While the tunnels themselves have layered encryption to prevent unauthorized disclosure to peers inside the network (as the transport layer itself does to prevent unauthorized disclosure to peers outside the network), it is necessary to add an additional end to end layer of encryption to hide the message from the outbound tunnel endpoint and the inbound tunnel gateway. This "garlic encryption" lets Alice's router wrap up multiple messages into a single "garlic message", encrypted to a particular public key so that intermediary peers cannot determine either how many messages are within the garlic, what those messages say, or where those individual cloves are destined. For typical end to end communication between Alice and Bob, the garlic will be encrypted to the public key published in Bob's leaseSet, allowing the message to be encrypted without giving out the public key to Bob's own router.
Another important fact to keep in mind is that I2P is entirely message based and that some messages may be lost along the way. Applications using I2P can use the message oriented interfaces and take care of their own congestion control and reliability needs, but most would be best served by reusing the provided streaming library to view I2P as a streams based network.
Both inbound and outbound tunnels work along similar principles. The tunnel gateway accumulates a number of tunnel messages, eventually preprocessing them into something for tunnel delivery. Next, the gateway encrypts that preprocessed data and forwards it to the first hop. That peer and subsequent tunnel participants add on a layer of encryption after verifying that it isn't a duplicate before forward it on to the next peer. Eventually, the message arrives at the endpoint where the messages are split out again and forwarded on as requested. The difference arises in what the tunnel's creator does - for inbound tunnels, the creator is the endpoint and they simply decrypt all of the layers added, while for outbound tunnels, the creator is the gateway and they pre-decrypt all of the layers so that after all of the layers of per-hop encryption are added, the message arrives in the clear at the tunnel endpoint.
The choice of specific peers to pass on messages as well as their particular ordering is important to understanding both I2P's anonymity and performance characteristics. While the network database (below) has its own criteria for picking what peers to query and store entries on, tunnel creators may use any peers in the network in any order (and even any number of times) in a single tunnel. If perfect latency and capacity data were globally known, selection and ordering would be driven by the particular needs of the client in tandem with their threat model. Unfortunately, latency and capacity data is not trivial to gather anonymously, and depending upon untrusted peers to provide this information has its own serious anonymity implications.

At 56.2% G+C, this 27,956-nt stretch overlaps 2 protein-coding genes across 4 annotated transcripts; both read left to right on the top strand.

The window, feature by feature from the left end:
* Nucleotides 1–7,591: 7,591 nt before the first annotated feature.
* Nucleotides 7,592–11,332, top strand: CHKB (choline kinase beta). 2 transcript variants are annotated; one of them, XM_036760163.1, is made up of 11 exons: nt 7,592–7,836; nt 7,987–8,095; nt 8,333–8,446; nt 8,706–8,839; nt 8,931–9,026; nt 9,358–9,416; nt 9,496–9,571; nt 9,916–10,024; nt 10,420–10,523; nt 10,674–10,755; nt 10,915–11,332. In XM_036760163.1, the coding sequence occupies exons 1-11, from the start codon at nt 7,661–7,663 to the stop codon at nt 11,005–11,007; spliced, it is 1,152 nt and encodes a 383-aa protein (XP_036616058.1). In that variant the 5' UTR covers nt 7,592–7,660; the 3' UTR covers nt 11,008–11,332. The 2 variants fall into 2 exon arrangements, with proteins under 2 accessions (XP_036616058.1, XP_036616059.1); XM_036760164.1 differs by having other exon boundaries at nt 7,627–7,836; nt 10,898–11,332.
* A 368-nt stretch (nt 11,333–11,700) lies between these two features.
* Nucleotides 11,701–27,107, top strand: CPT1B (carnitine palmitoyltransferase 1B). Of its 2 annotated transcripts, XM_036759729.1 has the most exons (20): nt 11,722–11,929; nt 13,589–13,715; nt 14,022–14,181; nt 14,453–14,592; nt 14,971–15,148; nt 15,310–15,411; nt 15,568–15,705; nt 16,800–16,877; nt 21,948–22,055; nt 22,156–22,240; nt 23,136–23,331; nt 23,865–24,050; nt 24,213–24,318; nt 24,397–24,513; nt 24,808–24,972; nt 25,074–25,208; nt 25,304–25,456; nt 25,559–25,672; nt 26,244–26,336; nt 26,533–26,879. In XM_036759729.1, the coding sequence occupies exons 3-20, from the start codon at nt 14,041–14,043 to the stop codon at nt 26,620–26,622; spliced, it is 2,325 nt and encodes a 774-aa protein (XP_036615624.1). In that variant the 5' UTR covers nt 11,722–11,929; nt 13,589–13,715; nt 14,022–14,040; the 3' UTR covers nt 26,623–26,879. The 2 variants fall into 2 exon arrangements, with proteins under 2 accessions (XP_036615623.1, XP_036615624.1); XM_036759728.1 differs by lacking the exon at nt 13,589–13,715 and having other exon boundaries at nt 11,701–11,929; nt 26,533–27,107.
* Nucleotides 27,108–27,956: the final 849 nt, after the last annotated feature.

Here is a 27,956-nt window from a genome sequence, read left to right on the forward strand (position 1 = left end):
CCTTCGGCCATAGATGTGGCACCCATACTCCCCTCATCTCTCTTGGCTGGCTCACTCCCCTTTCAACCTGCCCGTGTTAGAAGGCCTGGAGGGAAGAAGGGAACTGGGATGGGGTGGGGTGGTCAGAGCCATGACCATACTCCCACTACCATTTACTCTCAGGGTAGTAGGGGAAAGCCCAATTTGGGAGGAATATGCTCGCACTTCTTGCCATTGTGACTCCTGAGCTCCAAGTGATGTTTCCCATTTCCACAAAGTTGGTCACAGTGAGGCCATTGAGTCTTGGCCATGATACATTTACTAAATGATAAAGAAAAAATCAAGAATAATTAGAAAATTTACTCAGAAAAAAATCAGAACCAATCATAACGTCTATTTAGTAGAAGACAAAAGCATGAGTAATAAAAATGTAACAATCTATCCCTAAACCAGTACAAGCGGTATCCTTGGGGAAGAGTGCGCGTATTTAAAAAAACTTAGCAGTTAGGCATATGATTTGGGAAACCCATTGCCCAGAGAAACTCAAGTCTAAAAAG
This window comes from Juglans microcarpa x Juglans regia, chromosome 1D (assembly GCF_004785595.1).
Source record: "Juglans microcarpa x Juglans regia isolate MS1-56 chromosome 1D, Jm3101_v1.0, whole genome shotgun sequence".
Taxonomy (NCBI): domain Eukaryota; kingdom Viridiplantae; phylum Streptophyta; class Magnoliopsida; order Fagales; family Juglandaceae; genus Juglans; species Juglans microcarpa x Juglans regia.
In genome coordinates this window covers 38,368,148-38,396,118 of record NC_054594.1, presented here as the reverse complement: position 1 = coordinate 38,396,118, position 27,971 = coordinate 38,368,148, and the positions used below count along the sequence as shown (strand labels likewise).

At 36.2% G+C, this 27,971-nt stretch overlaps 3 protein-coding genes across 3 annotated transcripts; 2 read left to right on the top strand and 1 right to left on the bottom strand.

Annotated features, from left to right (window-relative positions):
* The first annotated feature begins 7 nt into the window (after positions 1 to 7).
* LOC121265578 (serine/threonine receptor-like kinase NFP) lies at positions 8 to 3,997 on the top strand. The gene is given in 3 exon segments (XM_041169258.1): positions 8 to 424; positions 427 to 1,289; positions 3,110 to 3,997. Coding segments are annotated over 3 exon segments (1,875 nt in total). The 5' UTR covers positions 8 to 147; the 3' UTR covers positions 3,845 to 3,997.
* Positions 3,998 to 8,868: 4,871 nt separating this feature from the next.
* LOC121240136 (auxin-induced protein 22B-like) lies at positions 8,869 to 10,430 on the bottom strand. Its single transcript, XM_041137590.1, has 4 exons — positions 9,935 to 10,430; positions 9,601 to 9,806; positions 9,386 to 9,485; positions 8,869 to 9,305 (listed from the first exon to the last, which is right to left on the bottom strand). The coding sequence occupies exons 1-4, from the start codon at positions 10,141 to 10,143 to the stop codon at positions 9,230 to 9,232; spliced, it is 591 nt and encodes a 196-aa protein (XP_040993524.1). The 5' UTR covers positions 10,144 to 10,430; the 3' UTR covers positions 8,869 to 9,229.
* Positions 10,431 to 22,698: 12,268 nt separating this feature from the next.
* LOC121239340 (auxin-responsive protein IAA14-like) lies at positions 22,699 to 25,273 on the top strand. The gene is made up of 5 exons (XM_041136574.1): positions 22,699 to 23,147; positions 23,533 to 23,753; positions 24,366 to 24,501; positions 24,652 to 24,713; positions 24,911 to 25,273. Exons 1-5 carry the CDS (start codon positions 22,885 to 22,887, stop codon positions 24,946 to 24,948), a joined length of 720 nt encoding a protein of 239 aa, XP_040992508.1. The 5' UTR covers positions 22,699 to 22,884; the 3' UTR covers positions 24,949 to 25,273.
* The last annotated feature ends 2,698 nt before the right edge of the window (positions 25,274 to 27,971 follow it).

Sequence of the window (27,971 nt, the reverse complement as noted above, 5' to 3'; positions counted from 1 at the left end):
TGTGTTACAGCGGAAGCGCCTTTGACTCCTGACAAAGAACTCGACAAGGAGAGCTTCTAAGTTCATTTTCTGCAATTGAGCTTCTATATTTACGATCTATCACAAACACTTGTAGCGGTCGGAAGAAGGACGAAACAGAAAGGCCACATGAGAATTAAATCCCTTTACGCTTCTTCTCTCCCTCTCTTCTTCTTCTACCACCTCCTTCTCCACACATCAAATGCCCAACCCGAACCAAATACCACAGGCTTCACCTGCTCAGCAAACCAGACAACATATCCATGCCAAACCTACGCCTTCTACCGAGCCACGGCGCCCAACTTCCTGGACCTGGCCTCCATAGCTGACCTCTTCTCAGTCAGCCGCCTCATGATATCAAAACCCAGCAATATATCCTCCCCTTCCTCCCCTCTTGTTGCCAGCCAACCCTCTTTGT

From an anonymity perspective, the simplest technique would be to pick peers randomly from the entire network, order them randomly and use those peers in that order for all eternity. From a performance perspective, the simplest technique would be to pick the fastest peers with the necessary spare capacity, spreading the load across different peers to handle transparent failover, and to rebuild the tunnel whenever capacity information changes. While the former is both brittle and inefficient, the later requires inaccessible information and offers insufficient anonymity. I2P is instead working on offering a range of peer selection strategies, coupled with anonymity aware measurement code to organize the peers by their profiles.